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So you thought all doctors are the same…

Boris Metter
Guest Columnist
editorial@lbknews.com

The Oath, a set of ethical principles derived from the writings of the ancient Greek physician Hippocrates, has been updated to put patients first. It aims to be a unifying force, superseding national, ethnic, religious and cultural boundaries by focusing on widely shared ethic values.

I was discharged from the Sarasota Memorial Hospital after staying overnight on Friday.

The night before, on Thursday, around 9 p.m., I felt a sharp pain in the chest, left arm and left shoulder.

Was it a sign of heart attack?

My wife Tanya taught pharmacology at medical school in Russia but it was not enough to qualify her as specialist in cardiology.

“Boris, let’s call an ambulance…”

“No, no way! Ambulance sirens along with sirens of police… All 15 floors of our building would be up… And what if I do not have even a mild heart attack? I will become a laughing stock…”

“The only way to find out  is to go to the ER. You do not want to call 911 – O.K. I will drive you. You are old, overweight; you have high blood pressure, pain in the chest, left arm and left shoulder… Your symptoms definitely do not qualify you for laughing stock.”

In the Emergency Department doctors and nurses were very attentive and helpful. I had an EKG, X-Ray; they took several vials of blood for the test.

They did not even waste time trying to verify my insurance (which for the record, I do have)…

A nurse wheeled my bed into a special room.

“You will stay here tonight, and tomorrow your heart doctor will see you and evaluate your EKG. He will decide whether you could go home…”

The following morning, Doctor F. saw me.

“Your EKG is O.K. There is no problem in “my” department”.  I’d have to see you some time next week…”

It happened that I received an appointment for Monday.

The door opened wide and Dr. F. appeared in the room. No usual greetings, like Hi Boris or – How do you feel?

No, no nonsense like that. The doctor was all business. All very imposing – almost six feet tall, wide chest, strong biceps visible under short sleeves of his T-shirt… tan – he looked like a captain in the French Foreign Legion or at least as a staff sergeant in the now famous Team 6…

“So, why did you go to Emergency Facilities at night instead of seeing your primary care doctor the next morning?” (He asked with the cold voice of an interrogator. Bedside manners? What manners?).

“Do you realize that your stay overnight at the hospital cost $70,000!”  ($70,000! Shame on me! How many hungry people could be fed on this amount! Maybe I took somebody’s bed who in fact had a heart attack – Although the bed next to mine was empty for the entire time.)

For your first question, Doctor, my wife and son — both of them were very concerned not knowing whether it was a heart attack or not —  they thought that the only way to find out was to go to the Sarasota Memorial Hospital.

Concerning your second question, Doctor, the short answer is – no.

We did not know the price of a one night stay in the hospital. To spend a night there was not my decision. I suspect that it was Standard Operating Procedure – when a patient presents with sharp pain in the heart and other risk factors (e.g. left arm/shoulder pain, elevated BP, cholesterol, etc), they always keep him overnight.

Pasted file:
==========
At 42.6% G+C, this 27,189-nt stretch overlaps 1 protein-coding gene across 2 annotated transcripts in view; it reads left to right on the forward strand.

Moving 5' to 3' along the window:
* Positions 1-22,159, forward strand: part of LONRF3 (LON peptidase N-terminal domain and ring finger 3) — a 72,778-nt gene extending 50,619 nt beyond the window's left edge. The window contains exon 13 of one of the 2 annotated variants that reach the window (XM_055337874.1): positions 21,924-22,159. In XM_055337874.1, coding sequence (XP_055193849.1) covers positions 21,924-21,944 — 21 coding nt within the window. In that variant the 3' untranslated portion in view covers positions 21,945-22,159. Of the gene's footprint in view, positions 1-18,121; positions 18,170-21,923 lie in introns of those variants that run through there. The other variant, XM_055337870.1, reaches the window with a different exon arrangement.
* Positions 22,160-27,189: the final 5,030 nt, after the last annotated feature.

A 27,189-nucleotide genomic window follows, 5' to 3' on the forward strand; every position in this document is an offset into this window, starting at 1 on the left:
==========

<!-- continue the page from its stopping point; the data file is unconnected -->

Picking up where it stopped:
(By the way, in preparing this writing, I called the Billing Department. They told me that the charge was less than $2,000. But it still does not answer the question – should the one who feels pain in the chest immediately go to the hospital or wait overnight and only then see the Doctor?).

If Dr. F. knew the actual cost of my stay, would it change his grueling attitude?

Not to mention that there is always a correlation between the value of a patient’s life and the price to pay for it.

Does the doctor seriously think that I should go to the emergency room only when I do have a heart attack? Maybe it would be even less expensive if they would wheel the patient directly to the pathologist?  At least there, the heart attack could certainly be confirmed, skipping a couple of “middle-men.”

Wikipedia (although may not be the most viable source, the statistic certainly sounds believable) stated that only 11 percent of people coming to the Emergency Room were diagnosed with having a heart attack, while 18 percent died at home, never seeing the Doctor in the Emergency Room.

But of course, these are only numbers. I guess, their decisions depended on the ethics of their Doctors. Or the lack thereof.

Epicures, a Greek philosopher who considered happiness, or the avoidance of pain, to be the highest good, allegedly wrote an optimistic postulate–“ Patients are afraid of death more than of any illnesses. But while I am alive – there is no death. When I am dead – there is no me.”

A well-known Russian poet (in my translation) wrote :

I am not afraid of death,

Dying is what I am afraid of…

It brings an old joke to mind:

What is the difference between the Doctor and God? The answer is – God does not think that He is a Doctor.

It looks like some doctors have a clear borderline between Them (Doctors) – and us – mere mortals, patients. Up to the point of their retirement they adamantly reject that sooner or later they will become patients.

So, you still think that all doctors are the same?

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